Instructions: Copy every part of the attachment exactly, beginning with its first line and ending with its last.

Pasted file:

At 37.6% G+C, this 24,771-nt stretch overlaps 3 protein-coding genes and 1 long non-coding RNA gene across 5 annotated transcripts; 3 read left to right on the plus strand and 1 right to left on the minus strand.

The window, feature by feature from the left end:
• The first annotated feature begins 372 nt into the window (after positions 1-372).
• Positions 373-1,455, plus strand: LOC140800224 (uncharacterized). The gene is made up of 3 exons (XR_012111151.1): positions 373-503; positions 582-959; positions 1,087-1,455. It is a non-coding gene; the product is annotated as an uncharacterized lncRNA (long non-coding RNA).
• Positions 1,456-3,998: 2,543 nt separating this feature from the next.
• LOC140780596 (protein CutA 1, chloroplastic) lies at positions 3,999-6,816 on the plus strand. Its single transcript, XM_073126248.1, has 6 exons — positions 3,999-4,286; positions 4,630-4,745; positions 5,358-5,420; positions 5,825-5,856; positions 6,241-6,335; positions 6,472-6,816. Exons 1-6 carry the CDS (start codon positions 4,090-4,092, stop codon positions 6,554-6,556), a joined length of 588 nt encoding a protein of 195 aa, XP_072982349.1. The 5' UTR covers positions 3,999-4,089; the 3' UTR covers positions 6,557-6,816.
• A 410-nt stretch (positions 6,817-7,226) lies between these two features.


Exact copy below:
At 37.6% G+C, this 24,771-nt stretch overlaps 3 protein-coding genes and 1 long non-coding RNA gene across 5 annotated transcripts; 3 read left to right on the plus strand and 1 right to left on the minus strand.

The window, feature by feature from the left end:
• The first annotated feature begins 372 nt into the window (after positions 1-372).
• Positions 373-1,455, plus strand: LOC140800224 (uncharacterized). The gene is made up of 3 exons (XR_012111151.1): positions 373-503; positions 582-959; positions 1,087-1,455. It is a non-coding gene; the product is annotated as an uncharacterized lncRNA (long non-coding RNA).
• Positions 1,456-3,998: 2,543 nt separating this feature from the next.
• LOC140780596 (protein CutA 1, chloroplastic) lies at positions 3,999-6,816 on the plus strand. Its single transcript, XM_073126248.1, has 6 exons — positions 3,999-4,286; positions 4,630-4,745; positions 5,358-5,420; positions 5,825-5,856; positions 6,241-6,335; positions 6,472-6,816. Exons 1-6 carry the CDS (start codon positions 4,090-4,092, stop codon positions 6,554-6,556), a joined length of 588 nt encoding a protein of 195 aa, XP_072982349.1. The 5' UTR covers positions 3,999-4,089; the 3' UTR covers positions 6,557-6,816.
• A 410-nt stretch (positions 6,817-7,226) lies between these two features.